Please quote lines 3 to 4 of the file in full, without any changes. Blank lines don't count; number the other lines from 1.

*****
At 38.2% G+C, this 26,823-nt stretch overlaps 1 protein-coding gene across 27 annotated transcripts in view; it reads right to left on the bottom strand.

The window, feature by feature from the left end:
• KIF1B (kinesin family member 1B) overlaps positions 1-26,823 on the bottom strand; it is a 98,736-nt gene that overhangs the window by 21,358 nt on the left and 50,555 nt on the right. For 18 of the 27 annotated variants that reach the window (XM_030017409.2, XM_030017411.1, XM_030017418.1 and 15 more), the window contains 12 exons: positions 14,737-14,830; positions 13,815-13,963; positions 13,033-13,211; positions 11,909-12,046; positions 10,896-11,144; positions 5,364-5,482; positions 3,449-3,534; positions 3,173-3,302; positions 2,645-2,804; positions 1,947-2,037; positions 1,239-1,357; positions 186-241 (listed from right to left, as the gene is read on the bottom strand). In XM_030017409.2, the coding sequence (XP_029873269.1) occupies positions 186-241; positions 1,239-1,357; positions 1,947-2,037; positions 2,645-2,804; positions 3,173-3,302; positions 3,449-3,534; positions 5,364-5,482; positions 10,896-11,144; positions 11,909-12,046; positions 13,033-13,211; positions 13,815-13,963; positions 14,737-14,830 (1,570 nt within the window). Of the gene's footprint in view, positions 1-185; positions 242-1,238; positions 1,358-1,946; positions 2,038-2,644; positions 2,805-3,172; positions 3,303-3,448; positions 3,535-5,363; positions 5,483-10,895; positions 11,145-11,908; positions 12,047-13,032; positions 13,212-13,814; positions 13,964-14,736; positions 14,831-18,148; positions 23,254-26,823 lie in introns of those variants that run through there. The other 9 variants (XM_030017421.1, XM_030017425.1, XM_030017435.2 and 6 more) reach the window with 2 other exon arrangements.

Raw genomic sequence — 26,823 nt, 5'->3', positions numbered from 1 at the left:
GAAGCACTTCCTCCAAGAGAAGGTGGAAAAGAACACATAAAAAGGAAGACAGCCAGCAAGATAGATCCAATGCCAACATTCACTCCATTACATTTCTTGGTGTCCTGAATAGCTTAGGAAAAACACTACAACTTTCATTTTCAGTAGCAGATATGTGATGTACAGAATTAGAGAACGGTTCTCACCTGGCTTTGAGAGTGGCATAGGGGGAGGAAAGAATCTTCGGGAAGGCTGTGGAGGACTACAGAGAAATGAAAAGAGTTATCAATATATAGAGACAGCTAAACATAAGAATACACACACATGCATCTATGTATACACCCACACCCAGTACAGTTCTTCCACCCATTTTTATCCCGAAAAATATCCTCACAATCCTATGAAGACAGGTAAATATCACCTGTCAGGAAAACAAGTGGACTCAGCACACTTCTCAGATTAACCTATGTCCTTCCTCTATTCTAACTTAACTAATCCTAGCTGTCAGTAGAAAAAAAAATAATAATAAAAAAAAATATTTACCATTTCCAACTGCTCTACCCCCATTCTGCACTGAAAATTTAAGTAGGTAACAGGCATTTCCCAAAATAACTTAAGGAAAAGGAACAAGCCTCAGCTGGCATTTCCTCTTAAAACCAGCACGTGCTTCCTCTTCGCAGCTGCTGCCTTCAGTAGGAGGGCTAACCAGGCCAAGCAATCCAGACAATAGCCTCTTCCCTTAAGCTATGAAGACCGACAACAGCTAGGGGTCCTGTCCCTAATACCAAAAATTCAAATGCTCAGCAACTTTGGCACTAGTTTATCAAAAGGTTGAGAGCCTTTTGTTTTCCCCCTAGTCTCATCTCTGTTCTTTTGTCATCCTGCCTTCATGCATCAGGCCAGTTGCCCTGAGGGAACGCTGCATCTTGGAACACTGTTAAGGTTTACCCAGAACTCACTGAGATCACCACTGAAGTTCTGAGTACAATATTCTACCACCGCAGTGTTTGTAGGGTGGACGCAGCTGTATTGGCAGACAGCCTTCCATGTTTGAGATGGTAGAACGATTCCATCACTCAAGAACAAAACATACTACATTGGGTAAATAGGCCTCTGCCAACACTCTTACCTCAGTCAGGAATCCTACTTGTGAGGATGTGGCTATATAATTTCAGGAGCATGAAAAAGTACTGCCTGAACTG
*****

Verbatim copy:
• KIF1B (kinesin family member 1B) overlaps positions 1-26,823 on the bottom strand; it is a 98,736-nt gene that overhangs the window by 21,358 nt on the left and 50,555 nt on the right. For 18 of the 27 annotated variants that reach the window (XM_030017409.2, XM_030017411.1, XM_030017418.1 and 15 more), the window contains 12 exons: positions 14,737-14,830; positions 13,815-13,963; positions 13,033-13,211; positions 11,909-12,046; positions 10,896-11,144; positions 5,364-5,482; positions 3,449-3,534; positions 3,173-3,302; positions 2,645-2,804; positions 1,947-2,037; positions 1,239-1,357; positions 186-241 (listed from right to left, as the gene is read on the bottom strand). In XM_030017409.2, the coding sequence (XP_029873269.1) occupies positions 186-241; positions 1,239-1,357; positions 1,947-2,037; positions 2,645-2,804; positions 3,173-3,302; positions 3,449-3,534; positions 5,364-5,482; positions 10,896-11,144; positions 11,909-12,046; positions 13,033-13,211; positions 13,815-13,963; positions 14,737-14,830 (1,570 nt within the window). Of the gene's footprint in view, positions 1-185; positions 242-1,238; positions 1,358-1,946; positions 2,038-2,644; positions 2,805-3,172; positions 3,303-3,448; positions 3,535-5,363; positions 5,483-10,895; positions 11,145-11,908; positions 12,047-13,032; positions 13,212-13,814; positions 13,964-14,736; positions 14,831-18,148; positions 23,254-26,823 lie in introns of those variants that run through there. The other 9 variants (XM_030017421.1, XM_030017425.1, XM_030017435.2 and 6 more) reach the window with 2 other exon arrangements.

Raw genomic sequence — 26,823 nt, 5'->3', positions numbered from 1 at the left: